PWE-003 Variations in Adenoma Detection Rate and Cancer Detection Rate in Individuals from Different Ethnic Groups Undergoing Bowel Cancer Screening Colonoscopy

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Abstract

Introduction

The prevalent round of the Bowel Cancer Screening Programme (BCSP) in England commenced in August 2006. Analysis of the first three years of the BCSP reveals a mean adenoma detection rate (ADR) of 46.5% (range 21.9-59.8%), and a mean polyp detection rate (PDR) of 59.7% (range 39.8–76.3%).1

Introduction

Anecdotally, BCSP colonoscopists have suggested that the PDR, ADR and cancer detection rates in screened individuals of South Asian descent may be lower than those of Caucasian (white) descent. This has never been proven as the BCSP does not record ethnic origin of screened individuals.

Methods

Between May 1st and December 31st 2013, every screened individual in Leicester and Kettering had their self-selected ethnic origin recorded in a database. The endoscopic findings and histology results noted in the Exeter online database was correlated to the database containing ethnic origin data and analysed.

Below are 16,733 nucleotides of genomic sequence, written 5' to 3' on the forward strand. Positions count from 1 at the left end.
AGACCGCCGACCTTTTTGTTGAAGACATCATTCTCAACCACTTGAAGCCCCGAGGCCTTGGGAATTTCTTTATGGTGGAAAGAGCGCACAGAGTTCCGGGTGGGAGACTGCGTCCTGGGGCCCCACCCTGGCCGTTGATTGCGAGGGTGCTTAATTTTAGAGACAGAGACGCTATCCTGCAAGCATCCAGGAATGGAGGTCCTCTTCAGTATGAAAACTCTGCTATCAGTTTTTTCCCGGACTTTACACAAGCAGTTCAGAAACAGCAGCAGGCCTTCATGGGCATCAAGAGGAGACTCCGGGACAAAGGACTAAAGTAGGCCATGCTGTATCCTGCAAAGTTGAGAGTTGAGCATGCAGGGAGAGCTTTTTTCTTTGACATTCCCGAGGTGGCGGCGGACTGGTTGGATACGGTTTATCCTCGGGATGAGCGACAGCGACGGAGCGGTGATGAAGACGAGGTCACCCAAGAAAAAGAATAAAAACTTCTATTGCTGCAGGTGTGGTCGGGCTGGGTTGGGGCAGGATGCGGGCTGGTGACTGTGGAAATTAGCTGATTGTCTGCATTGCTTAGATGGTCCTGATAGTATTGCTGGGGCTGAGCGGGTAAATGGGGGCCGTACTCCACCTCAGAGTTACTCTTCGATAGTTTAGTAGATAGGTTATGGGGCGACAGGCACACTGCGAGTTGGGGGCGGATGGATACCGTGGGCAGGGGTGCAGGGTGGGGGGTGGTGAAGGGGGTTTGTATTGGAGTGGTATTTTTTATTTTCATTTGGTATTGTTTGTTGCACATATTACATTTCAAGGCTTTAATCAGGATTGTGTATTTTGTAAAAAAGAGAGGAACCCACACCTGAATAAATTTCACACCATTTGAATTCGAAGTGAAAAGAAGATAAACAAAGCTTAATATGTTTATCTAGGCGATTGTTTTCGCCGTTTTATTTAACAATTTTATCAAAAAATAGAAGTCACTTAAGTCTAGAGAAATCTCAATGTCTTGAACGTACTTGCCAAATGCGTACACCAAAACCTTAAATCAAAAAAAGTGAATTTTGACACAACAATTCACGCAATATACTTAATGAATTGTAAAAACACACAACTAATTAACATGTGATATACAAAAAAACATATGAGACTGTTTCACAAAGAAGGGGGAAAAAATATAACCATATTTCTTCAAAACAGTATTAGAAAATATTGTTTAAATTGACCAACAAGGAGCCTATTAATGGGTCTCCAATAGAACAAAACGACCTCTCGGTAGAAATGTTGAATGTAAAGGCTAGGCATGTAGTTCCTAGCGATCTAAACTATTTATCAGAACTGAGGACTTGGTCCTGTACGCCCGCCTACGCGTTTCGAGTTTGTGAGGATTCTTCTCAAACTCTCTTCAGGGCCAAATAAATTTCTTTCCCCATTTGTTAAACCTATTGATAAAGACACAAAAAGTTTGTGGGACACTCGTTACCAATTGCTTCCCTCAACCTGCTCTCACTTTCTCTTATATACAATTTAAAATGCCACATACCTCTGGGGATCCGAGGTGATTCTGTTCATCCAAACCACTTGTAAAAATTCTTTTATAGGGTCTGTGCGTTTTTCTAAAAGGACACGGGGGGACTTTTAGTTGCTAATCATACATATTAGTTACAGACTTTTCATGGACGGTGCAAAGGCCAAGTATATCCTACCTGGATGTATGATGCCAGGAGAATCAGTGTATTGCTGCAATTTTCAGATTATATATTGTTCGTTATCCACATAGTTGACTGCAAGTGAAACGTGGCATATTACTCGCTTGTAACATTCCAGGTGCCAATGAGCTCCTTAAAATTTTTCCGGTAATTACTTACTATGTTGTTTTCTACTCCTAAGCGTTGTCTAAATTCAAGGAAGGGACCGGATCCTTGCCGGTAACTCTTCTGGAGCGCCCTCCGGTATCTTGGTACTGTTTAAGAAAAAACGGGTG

Results

851 screened individuals (colonoscopy), 466 individuals had polyps (394 adenomas), PDR = 54.76%, ADR = 46.30%, cancer detection rate = 5.41%.

Results

734 “White” individuals (86.25%)

Results

45 individuals had cancer (cancer detection rate = 6.13%)

Results

421 individuals had polyps, PDR = 57.36% (95% CI: 53.75–60.89%)

Results

353 individuals had polyps, ADR = 48.09% (95% CI: 44.50–51.71%)

Results

101 “Asian or Asian British” (11.87%)

Results

1 individual had cancer (cancer detection rate = 0.99%)

Results

36 individuals had polyps, PDR = 35.64% (95% CI: 26.99–45.35%)

Results

32 individuals had polyps, ADR = 31.68% (95% CI: 23.42–41.29%)

Results

16 “Mixed”, “Black or Black British” or “Other Ethnic Groups” (1.88%)

Results

0 cancers, 8 individuals with polyps/adenomas (PDR/ADR = 50%)

Results

Too few to meaningfully analyse

Conclusion

This analysis reveals a statistically significant lower ADR and PDR for South Asian screened individuals when compared to Caucasian (White) individuals. There is also a strong trend showing a lower cancer detection rate. This is important for clinicians to be aware of so that they can fully inform individuals undergoing colonoscopic screening.

Conclusion

For regions with large South Asian populations, this observation can be used to appropriately plan services. ADR and cancer detection rates in these regions may be lower and may be a factor in the regional variations of ADR and cancer detection across the BCSP.

Disclosure of Interest

None Declared.

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